For a 40-minute freebie financial documentary, Spent: Looking for Change sure got a lot of publicity. And really, I’m not sure why. Was it directed or bankrolled by someone I should know? (I’m not a film aficionado, in case you hadn’t noticed.)
I’ve watched Spent twice now, and found it to be a well-done film. Definitely worth viewing if you’re a money-dork like me. If you’re coming to it looking for answers to tough financial issues — yours, or our country’s — you’ll get none.
What’s the Message?
What does Spent: Looking for Change try to convey? Well, mostly, that there’s a huge segment of our country’s population which is “underserved” by Greedy Nasty Corporate Taxpayer-Backed Profit Machines, also known as banks.
I’m sure lots of readers have taken me for a banking apologist over the years — check out my blast on overdraft whiners, for example. But the fact is that I have little sympathy either for banks OR for the people they regularly fleece. Am I a cold, heartless bastard? Yes, quite possibly. But one thing I know is this:
The financial system in the U.S. isn’t set up to allow for people who either (1) make repeated poor decisions, or (2) hit a Big Misfortune in life (think major illness of a family’s breadwinner) to easily recover from those situations. If nothing else, Spent: Looking for Change makes that fact crystal-clear.
But there’s another message I picked up from Spent, and I’m wondering if it’s what was intended. That message was:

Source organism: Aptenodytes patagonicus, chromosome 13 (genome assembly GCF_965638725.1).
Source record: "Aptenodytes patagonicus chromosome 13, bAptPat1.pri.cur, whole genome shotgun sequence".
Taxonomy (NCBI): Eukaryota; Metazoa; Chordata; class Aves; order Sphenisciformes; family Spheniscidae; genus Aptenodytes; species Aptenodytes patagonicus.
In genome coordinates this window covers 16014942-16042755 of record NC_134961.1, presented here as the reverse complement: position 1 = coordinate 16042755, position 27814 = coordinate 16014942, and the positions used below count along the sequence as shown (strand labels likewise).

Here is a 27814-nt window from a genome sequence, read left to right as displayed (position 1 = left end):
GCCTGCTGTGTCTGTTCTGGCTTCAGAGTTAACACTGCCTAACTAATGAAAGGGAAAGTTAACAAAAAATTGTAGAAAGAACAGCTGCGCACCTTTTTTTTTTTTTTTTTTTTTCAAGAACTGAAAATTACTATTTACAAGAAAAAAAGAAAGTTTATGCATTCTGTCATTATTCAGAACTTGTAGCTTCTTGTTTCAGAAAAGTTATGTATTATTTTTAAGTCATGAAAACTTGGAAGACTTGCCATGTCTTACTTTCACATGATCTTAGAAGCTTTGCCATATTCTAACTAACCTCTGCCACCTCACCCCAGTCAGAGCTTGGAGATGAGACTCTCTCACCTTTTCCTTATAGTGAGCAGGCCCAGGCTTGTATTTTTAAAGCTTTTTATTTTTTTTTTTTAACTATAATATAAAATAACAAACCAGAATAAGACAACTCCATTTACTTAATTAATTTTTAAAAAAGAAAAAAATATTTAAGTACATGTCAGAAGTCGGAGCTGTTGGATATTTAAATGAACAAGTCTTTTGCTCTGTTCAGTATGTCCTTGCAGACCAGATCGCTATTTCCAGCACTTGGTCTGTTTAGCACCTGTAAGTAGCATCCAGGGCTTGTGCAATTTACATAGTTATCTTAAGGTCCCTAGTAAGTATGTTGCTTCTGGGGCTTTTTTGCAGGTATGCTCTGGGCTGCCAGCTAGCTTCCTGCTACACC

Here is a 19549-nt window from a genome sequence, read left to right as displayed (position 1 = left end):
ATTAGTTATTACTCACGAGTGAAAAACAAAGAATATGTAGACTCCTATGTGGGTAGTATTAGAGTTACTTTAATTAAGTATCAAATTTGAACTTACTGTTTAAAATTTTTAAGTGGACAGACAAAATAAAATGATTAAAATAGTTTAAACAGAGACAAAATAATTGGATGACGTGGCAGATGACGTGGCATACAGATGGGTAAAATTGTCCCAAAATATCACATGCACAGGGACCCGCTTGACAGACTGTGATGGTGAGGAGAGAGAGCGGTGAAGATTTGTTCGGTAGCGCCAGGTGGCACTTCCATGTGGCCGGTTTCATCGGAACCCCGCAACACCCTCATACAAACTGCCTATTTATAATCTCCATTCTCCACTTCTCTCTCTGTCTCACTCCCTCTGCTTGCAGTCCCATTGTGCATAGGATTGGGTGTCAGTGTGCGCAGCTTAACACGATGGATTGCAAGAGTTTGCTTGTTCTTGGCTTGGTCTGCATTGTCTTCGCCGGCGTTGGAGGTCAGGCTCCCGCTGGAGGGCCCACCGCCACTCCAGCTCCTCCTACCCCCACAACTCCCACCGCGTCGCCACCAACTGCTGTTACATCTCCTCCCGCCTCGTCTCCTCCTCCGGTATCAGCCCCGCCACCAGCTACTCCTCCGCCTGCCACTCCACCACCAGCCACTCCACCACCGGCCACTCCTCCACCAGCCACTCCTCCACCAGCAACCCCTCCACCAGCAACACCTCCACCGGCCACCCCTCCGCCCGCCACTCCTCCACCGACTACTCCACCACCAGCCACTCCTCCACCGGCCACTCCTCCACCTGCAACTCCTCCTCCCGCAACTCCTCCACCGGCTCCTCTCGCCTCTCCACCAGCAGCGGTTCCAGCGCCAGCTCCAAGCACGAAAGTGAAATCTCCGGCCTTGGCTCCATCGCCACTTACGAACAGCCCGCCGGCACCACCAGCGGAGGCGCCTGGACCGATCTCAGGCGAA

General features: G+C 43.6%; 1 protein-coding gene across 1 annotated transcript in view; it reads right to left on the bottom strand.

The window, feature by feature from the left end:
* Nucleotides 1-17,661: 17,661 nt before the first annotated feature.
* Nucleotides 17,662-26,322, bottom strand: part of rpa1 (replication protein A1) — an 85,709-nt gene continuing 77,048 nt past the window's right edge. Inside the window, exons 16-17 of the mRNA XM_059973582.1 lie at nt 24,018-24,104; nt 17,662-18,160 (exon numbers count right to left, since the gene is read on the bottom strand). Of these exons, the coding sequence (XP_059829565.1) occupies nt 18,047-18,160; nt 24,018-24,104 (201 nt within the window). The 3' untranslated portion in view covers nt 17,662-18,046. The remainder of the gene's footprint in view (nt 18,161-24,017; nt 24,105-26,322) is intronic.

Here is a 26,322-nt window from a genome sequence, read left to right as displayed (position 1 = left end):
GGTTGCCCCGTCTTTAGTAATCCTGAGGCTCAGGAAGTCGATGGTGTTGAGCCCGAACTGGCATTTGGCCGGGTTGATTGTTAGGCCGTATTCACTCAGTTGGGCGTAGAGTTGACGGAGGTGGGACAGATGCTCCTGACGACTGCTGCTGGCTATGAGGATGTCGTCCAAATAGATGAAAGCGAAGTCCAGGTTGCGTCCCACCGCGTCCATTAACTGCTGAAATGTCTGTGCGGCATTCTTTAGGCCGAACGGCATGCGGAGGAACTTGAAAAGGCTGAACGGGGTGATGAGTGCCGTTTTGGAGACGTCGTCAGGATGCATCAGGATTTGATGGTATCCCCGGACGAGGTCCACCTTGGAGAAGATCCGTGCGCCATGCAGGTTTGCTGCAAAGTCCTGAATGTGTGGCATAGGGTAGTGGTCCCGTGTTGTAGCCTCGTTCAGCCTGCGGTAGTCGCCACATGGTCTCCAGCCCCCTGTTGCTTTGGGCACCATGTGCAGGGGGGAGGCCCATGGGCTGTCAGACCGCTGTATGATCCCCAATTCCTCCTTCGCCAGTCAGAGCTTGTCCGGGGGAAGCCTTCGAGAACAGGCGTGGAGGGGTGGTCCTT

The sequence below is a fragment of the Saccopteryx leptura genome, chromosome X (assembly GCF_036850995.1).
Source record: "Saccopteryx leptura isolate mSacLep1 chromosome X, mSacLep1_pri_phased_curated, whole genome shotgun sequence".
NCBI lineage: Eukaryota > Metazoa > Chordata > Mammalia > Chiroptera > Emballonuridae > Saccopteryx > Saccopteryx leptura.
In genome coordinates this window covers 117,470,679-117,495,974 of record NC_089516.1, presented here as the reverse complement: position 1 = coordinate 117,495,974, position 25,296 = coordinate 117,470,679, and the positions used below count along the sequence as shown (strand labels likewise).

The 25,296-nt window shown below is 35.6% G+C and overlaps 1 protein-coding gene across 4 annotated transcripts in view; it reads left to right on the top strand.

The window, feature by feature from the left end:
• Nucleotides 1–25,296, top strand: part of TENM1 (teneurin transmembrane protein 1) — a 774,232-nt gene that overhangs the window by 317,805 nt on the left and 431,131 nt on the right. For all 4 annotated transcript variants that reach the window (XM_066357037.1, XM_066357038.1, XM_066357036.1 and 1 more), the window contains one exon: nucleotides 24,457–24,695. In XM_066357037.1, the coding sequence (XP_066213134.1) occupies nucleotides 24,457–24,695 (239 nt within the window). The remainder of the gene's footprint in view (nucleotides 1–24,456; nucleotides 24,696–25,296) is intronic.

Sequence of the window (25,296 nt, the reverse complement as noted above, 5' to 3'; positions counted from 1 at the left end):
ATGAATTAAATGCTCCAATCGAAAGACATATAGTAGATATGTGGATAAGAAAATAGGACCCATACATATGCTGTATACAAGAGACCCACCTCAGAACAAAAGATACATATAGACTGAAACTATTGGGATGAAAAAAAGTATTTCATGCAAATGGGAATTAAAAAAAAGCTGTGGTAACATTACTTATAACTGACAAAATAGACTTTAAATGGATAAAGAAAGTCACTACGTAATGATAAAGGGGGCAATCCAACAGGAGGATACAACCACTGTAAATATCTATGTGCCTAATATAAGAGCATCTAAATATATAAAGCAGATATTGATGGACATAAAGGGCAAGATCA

Everyone needs, and should be provided, the ability to borrow at low cost.
Oh, how I vehemently disagree with this message. Every “victim” in the film eventually turned to debt as a “solution,” for whatever reason, and every one of them found that the debt they “needed” was either unavailable or came at a high cost.
Okay. So where’s the problem?
If you want to borrow money, and the bank pegs you as “high risk,” then high risk equals high cost. Period. That is basic economics. That is life. The earlier we learn that, the better. And if you as the director/producer/funding agent of this film believe that the “high risk equals high cost” precept is wrong or unfair, then I invite you to throw copious amounts of your own hard-earned money into the pile from which high-risk and/or low-income customers can borrow at rock-bottom interest rates.
Let me know how it turns out, if you don’t mind.
So I’m a Meanie.
Would I prefer that the single mom from Texas, who lost her only means of transportation to a title-loan company, have found another way to come up with the funds she needed? Definitely I would. Would I have been willing to loan her that money myself, at low rates? No. Should someone else be forced to do so? No.
Would I prefer that the young female entrepreneur in the film, who apparently cannot make leather bags fast enough to keep her customers’ orders filled, be able to manageably kick her business into the next gear? Yes, I would … in my heart. But in my head, I wouldn’t loan her the money to do it, nor would I ask anyone else to do so, because the $100k of student-loan debt she took out will always be first at the table when push comes to shove. (Those student loans appear to have been be a TERRIBLE HORRIBLE LIFE-CRUSHING decision here, by the way. But the film says little about this. Nor does it mention the fact that the “huge student-loan problem” we have is because WE HAVE SPENT DECADES HANDING OUT EASY-TO-GET LOANS IN THIS VERY ARENA.)
Like so many things in life, there aren’t any easy answers here. But I am quite positive that “Let’s make debt more available!” isn’t any kind of an answer, easy or not.